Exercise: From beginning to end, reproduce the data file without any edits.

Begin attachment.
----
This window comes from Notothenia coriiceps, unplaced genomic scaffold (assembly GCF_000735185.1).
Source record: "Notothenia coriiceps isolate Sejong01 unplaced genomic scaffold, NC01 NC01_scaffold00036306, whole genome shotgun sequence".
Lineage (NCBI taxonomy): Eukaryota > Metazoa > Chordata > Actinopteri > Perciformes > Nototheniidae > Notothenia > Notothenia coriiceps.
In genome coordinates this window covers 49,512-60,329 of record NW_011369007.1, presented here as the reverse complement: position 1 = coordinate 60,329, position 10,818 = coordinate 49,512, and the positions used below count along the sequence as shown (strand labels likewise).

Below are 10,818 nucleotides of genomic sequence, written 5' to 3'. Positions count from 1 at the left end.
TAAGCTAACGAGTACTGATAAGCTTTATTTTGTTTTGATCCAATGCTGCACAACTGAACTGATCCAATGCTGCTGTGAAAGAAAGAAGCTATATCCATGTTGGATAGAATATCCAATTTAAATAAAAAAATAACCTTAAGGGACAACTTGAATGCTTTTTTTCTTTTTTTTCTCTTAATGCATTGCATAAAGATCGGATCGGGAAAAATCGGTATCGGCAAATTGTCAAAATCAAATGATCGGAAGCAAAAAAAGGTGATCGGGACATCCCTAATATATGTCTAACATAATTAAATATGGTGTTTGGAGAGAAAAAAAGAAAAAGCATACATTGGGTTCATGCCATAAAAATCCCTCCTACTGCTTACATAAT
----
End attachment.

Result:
This window comes from Notothenia coriiceps, unplaced genomic scaffold (assembly GCF_000735185.1).
Source record: "Notothenia coriiceps isolate Sejong01 unplaced genomic scaffold, NC01 NC01_scaffold00036306, whole genome shotgun sequence".
Lineage (NCBI taxonomy): Eukaryota > Metazoa > Chordata > Actinopteri > Perciformes > Nototheniidae > Notothenia > Notothenia coriiceps.
In genome coordinates this window covers 49,512-60,329 of record NW_011369007.1, presented here as the reverse complement: position 1 = coordinate 60,329, position 10,818 = coordinate 49,512, and the positions used below count along the sequence as shown (strand labels likewise).

Below are 10,818 nucleotides of genomic sequence, written 5' to 3'. Positions count from 1 at the left end.
TAAGCTAACGAGTACTGATAAGCTTTATTTTGTTTTGATCCAATGCTGCACAACTGAACTGATCCAATGCTGCTGTGAAAGAAAGAAGCTATATCCATGTTGGATAGAATATCCAATTTAAATAAAAAAATAACCTTAAGGGACAACTTGAATGCTTTTTTTCTTTTTTTTCTCTTAATGCATTGCATAAAGATCGGATCGGGAAAAATCGGTATCGGCAAATTGTCAAAATCAAATGATCGGAAGCAAAAAAAGGTGATCGGGACATCCCTAATATATGTCTAACATAATTAAATATGGTGTTTGGAGAGAAAAAAAGAAAAAGCATACATTGGGTTCATGCCATAAAAATCCCTCCTACTGCTTACATAAT